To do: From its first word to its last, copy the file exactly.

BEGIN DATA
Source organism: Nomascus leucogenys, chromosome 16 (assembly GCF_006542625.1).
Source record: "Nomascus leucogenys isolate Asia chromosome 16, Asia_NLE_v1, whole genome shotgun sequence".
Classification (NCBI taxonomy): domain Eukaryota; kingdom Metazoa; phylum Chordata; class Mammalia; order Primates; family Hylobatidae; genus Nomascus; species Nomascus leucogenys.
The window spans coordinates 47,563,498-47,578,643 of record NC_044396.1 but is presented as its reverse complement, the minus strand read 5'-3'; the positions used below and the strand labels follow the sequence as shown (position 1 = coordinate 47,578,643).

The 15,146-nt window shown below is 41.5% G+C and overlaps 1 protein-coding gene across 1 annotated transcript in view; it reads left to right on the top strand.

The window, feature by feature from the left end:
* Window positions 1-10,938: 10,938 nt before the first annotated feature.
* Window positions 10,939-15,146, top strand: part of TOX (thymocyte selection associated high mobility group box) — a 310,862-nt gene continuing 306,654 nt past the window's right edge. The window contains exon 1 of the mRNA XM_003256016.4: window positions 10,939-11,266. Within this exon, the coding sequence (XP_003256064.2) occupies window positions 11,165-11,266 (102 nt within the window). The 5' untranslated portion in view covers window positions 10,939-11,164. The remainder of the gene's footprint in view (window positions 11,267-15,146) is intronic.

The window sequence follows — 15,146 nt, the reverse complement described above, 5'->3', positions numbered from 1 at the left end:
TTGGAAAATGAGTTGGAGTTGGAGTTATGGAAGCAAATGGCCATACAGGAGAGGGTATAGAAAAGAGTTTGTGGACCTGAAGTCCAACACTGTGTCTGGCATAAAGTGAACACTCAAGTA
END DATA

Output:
Source organism: Nomascus leucogenys, chromosome 16 (assembly GCF_006542625.1).
Source record: "Nomascus leucogenys isolate Asia chromosome 16, Asia_NLE_v1, whole genome shotgun sequence".
Classification (NCBI taxonomy): domain Eukaryota; kingdom Metazoa; phylum Chordata; class Mammalia; order Primates; family Hylobatidae; genus Nomascus; species Nomascus leucogenys.
The window spans coordinates 47,563,498-47,578,643 of record NC_044396.1 but is presented as its reverse complement, the minus strand read 5'-3'; the positions used below and the strand labels follow the sequence as shown (position 1 = coordinate 47,578,643).

The 15,146-nt window shown below is 41.5% G+C and overlaps 1 protein-coding gene across 1 annotated transcript in view; it reads left to right on the top strand.

The window, feature by feature from the left end:
* Window positions 1-10,938: 10,938 nt before the first annotated feature.
* Window positions 10,939-15,146, top strand: part of TOX (thymocyte selection associated high mobility group box) — a 310,862-nt gene continuing 306,654 nt past the window's right edge. The window contains exon 1 of the mRNA XM_003256016.4: window positions 10,939-11,266. Within this exon, the coding sequence (XP_003256064.2) occupies window positions 11,165-11,266 (102 nt within the window). The 5' untranslated portion in view covers window positions 10,939-11,164. The remainder of the gene's footprint in view (window positions 11,267-15,146) is intronic.

The window sequence follows — 15,146 nt, the reverse complement described above, 5'->3', positions numbered from 1 at the left end:
TTGGAAAATGAGTTGGAGTTGGAGTTATGGAAGCAAATGGCCATACAGGAGAGGGTATAGAAAAGAGTTTGTGGACCTGAAGTCCAACACTGTGTCTGGCATAAAGTGAACACTCAAGTA